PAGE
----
March and April on the river - spring sunshine and the chance to fly fish once again. Realistically, the fish are still recovering from spawning, and very little fly will be hatching this early in the year. The water is still cold, and we have been close to freezing overnight. However, who could not enjoy a day like this?

In the absence of a rising trout, David tries a nymph in a tempting little pool on the river Wolf.
A nymph of the stone-clinging variety, a heptagenid.
This stone was crawling with Simulium larvae. These little guys will soon pupate in their distinctive flat-sided conical cases, before emerging in swarms as Black Gnats.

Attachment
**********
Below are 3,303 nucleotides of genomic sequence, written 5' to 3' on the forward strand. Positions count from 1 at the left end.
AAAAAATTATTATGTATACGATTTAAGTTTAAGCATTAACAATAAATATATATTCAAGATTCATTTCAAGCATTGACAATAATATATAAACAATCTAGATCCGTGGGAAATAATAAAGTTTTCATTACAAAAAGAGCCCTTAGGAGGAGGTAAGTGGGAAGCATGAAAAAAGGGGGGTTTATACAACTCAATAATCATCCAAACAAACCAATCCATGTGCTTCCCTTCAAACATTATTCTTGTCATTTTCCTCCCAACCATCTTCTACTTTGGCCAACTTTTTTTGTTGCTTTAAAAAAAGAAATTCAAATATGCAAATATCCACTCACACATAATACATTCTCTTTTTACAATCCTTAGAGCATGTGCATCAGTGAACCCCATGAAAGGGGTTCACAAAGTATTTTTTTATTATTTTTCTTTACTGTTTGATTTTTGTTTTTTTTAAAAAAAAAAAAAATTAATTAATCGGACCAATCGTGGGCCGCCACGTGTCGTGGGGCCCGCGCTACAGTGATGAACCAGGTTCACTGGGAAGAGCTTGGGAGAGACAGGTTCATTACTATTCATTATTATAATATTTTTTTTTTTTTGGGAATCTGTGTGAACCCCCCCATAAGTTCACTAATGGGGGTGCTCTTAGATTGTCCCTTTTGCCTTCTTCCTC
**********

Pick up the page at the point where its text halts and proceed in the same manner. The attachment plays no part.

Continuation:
A close-up of another heptagenid. The head and leg segments are all angled downwards like the spoilers on a racing car, to allow the nymph to cling onto stones even in a fast current.
The sight of a rising trout prompts a change to the dry fly. A dry Grannom Emerger - how could any trout resist this?
Here's one which couldn't!
The barbless hook held well, but came out easily.
Absolutely stunning colours of a wild river Wolf brown trout - the adidose fin is always bright red, but the spot on this one is quite unusual.
Winter is not really gone while the blackthorn blossoms.
An underrated flower, the blackthorn is so pretty at close quarters.
Alex really likes photographing nymphs!
Daffodils will very soon be over, but the riverbanks are a riot of them at present. [embed][/embed]